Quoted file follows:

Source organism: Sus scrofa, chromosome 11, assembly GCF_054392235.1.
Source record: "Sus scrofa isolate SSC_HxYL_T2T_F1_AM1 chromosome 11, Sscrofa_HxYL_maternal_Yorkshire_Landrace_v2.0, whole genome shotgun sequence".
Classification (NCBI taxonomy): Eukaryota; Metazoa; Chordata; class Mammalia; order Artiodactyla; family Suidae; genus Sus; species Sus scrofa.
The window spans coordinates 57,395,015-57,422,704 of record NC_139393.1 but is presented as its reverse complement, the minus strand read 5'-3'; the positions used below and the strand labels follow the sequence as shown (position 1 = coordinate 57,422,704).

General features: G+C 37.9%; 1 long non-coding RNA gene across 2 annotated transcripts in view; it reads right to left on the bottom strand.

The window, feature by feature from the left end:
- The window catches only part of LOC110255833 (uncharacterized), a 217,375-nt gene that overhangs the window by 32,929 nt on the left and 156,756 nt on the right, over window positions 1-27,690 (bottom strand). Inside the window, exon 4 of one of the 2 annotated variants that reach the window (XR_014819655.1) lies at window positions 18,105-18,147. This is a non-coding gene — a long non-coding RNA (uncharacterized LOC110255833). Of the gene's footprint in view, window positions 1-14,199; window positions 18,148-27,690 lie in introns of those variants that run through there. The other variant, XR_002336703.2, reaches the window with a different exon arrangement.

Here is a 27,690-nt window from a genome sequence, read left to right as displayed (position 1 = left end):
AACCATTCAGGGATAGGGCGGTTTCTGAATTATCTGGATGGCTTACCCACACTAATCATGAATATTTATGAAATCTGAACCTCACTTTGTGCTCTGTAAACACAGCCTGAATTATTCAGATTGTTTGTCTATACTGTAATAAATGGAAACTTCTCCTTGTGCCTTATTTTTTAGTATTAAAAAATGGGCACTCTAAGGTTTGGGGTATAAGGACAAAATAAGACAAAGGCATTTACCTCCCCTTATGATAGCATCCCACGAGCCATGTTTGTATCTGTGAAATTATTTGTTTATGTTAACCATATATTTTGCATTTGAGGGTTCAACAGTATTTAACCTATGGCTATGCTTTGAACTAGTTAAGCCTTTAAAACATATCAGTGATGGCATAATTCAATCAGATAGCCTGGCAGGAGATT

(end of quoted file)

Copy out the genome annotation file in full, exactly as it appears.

Source organism: Sus scrofa, chromosome 11, assembly GCF_054392235.1.
Source record: "Sus scrofa isolate SSC_HxYL_T2T_F1_AM1 chromosome 11, Sscrofa_HxYL_maternal_Yorkshire_Landrace_v2.0, whole genome shotgun sequence".
Classification (NCBI taxonomy): Eukaryota; Metazoa; Chordata; class Mammalia; order Artiodactyla; family Suidae; genus Sus; species Sus scrofa.
The window spans coordinates 57,395,015-57,422,704 of record NC_139393.1 but is presented as its reverse complement, the minus strand read 5'-3'; the positions used below and the strand labels follow the sequence as shown (position 1 = coordinate 57,422,704).

General features: G+C 37.9%; 1 long non-coding RNA gene across 2 annotated transcripts in view; it reads right to left on the bottom strand.

The window, feature by feature from the left end:
- The window catches only part of LOC110255833 (uncharacterized), a 217,375-nt gene that overhangs the window by 32,929 nt on the left and 156,756 nt on the right, over window positions 1-27,690 (bottom strand). Inside the window, exon 4 of one of the 2 annotated variants that reach the window (XR_014819655.1) lies at window positions 18,105-18,147. This is a non-coding gene — a long non-coding RNA (uncharacterized LOC110255833). Of the gene's footprint in view, window positions 1-14,199; window positions 18,148-27,690 lie in introns of those variants that run through there. The other variant, XR_002336703.2, reaches the window with a different exon arrangement.

Here is a 27,690-nt window from a genome sequence, read left to right as displayed (position 1 = left end):
AACCATTCAGGGATAGGGCGGTTTCTGAATTATCTGGATGGCTTACCCACACTAATCATGAATATTTATGAAATCTGAACCTCACTTTGTGCTCTGTAAACACAGCCTGAATTATTCAGATTGTTTGTCTATACTGTAATAAATGGAAACTTCTCCTTGTGCCTTATTTTTTAGTATTAAAAAATGGGCACTCTAAGGTTTGGGGTATAAGGACAAAATAAGACAAAGGCATTTACCTCCCCTTATGATAGCATCCCACGAGCCATGTTTGTATCTGTGAAATTATTTGTTTATGTTAACCATATATTTTGCATTTGAGGGTTCAACAGTATTTAACCTATGGCTATGCTTTGAACTAGTTAAGCCTTTAAAACATATCAGTGATGGCATAATTCAATCAGATAGCCTGGCAGGAGATT